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April 28 is a day that goes unnoticed by many Canadians, but it should never be forgotten. On the Day of Mourning, Canadian workers gather to remember those who have died or were injured because of work-related hazards.

Similar gatherings are taking place in over 90 countries. Thanks to unionized workers and organizations such as the International Confederation of Free Trade Unions (ICFTU), the message of April 28 is being spread around the world.

What few CUPE members know is that if it werent for CUPE and its National Health and Safety Committee, the Day of Mourning may never have been born. The committee recommended the creation of a remembrance day for workers killed or injured on-the-job in 1984. The Canadian Labour Congress and affiliated unions quickly adopted the day across Canada. The American labour movement observed their first workers memorial day in 1989.

Today, different levels of government recognize April 28. The federal government passed legislation in 1991 declaring each April 28 A Day of Remembrance for Workers Killed or Injured at Work. Each year more municipalities recognize the Day of Mourning. In some instances, employers are also participating in the ceremonies that mark April 28. All of this has helped the Day of Mourning grow into what it is today.

But sometimes we tend to forget how or why the day originated. And how and why workers come together at the end of April. April 28 was born of the values and traditions of trade unionists. It was born because of the needless injuries and deaths that happen each and every day, when employers are negligent or governments fail to enforce laws. It was created because of workers continuous struggles for decent, safe working conditions and the recognition of basic human rights.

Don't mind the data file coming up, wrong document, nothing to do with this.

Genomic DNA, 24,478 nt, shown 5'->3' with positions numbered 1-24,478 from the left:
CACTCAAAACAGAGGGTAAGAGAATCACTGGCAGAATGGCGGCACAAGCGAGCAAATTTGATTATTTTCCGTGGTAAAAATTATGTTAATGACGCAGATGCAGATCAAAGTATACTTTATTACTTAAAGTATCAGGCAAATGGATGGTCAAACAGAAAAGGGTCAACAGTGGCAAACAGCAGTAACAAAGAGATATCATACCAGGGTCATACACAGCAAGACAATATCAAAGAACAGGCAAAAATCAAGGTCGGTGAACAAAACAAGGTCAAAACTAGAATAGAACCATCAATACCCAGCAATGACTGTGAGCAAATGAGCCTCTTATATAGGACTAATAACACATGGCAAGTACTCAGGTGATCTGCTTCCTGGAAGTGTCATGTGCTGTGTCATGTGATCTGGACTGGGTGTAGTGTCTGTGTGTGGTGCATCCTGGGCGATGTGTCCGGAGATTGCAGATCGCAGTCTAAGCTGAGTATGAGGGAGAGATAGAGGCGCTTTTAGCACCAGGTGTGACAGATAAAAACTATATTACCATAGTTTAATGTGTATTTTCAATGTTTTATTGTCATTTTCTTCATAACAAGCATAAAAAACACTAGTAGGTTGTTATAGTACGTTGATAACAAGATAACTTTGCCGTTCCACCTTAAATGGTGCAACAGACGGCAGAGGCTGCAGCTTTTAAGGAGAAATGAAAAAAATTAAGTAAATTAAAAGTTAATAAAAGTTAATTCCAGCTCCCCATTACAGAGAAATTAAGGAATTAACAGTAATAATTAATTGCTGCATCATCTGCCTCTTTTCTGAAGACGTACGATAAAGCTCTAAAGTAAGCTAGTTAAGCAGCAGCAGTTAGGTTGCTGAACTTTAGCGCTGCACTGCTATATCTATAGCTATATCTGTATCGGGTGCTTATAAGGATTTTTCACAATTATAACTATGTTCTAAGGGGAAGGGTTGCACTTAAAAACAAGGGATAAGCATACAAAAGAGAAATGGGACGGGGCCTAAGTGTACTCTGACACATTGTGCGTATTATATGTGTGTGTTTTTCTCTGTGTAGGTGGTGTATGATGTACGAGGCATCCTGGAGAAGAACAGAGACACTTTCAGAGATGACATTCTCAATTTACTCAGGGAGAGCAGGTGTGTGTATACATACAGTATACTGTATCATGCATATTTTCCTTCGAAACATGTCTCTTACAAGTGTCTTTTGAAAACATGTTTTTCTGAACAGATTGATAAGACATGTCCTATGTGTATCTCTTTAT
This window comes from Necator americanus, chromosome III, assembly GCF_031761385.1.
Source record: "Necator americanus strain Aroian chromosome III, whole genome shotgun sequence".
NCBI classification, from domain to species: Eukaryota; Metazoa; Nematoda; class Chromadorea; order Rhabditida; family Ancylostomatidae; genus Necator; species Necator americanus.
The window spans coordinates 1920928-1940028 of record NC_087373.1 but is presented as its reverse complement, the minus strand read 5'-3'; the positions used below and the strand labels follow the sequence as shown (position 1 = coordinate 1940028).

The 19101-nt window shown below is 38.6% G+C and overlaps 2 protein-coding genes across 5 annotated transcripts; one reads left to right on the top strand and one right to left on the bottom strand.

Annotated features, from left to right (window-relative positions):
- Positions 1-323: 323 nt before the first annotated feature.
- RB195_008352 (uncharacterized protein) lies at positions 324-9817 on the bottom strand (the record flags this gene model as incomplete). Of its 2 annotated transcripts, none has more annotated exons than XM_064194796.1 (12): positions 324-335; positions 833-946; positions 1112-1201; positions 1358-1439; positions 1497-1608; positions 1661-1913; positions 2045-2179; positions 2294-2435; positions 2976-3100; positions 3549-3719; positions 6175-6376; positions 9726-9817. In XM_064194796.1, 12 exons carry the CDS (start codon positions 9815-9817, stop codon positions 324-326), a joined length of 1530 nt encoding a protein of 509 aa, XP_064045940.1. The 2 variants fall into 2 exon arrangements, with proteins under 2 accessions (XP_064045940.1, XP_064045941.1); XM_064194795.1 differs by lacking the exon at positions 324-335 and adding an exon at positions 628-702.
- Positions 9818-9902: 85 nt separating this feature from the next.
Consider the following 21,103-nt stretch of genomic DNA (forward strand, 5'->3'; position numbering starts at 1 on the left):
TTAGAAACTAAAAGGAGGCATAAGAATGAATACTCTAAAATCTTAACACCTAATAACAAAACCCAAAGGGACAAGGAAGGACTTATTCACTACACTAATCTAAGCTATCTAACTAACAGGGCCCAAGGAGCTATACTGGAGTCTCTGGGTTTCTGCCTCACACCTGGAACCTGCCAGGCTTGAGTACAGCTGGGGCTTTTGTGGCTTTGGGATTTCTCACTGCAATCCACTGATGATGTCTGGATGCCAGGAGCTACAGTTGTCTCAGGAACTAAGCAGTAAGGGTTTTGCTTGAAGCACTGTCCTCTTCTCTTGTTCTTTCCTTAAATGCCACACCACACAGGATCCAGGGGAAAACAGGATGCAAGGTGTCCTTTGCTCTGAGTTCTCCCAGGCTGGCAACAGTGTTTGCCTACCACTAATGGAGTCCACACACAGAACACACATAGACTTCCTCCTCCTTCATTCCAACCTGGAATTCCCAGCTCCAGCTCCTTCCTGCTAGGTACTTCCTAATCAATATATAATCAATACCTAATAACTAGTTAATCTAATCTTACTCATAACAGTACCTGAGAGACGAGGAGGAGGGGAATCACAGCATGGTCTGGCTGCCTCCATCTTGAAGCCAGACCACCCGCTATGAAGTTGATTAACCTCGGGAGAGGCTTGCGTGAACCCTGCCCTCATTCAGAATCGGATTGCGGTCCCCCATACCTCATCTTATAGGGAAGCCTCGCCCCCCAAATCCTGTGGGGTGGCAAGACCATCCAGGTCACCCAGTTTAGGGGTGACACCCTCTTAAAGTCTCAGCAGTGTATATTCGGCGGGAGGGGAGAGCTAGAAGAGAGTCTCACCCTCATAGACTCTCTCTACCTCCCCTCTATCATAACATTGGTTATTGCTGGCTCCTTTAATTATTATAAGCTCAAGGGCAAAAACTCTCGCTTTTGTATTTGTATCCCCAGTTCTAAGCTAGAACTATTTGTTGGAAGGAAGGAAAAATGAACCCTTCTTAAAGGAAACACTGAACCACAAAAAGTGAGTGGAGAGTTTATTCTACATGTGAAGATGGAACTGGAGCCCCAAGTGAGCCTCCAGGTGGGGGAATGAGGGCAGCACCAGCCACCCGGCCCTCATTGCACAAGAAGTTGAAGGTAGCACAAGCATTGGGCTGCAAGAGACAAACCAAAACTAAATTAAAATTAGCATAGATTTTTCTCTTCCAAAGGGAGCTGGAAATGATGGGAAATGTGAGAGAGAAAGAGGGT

As we start a new century, its time to restate some of the values unions have stood for in our pursuit of health and safety rights. Unions have led the struggle for improved working conditions, dignity and respect on the job. Unions have obtained laws and protections that help make workplaces safer, and give workers a voice.

Firm in these values, lets make it a goal to see that workers are no longer used as canaries. Lets continue to speak out and work for safer jobs, respect and a better future. Lets work for the day when the caged canary is set free.

Remember that April 28 offers us an opportunity to stand together with the worlds workers, to reaffirm our solidarity and commitment to occupational health and safety and to say clearly to everyone that we mourn for the dead, but fight for the living.

Anthony Pizzino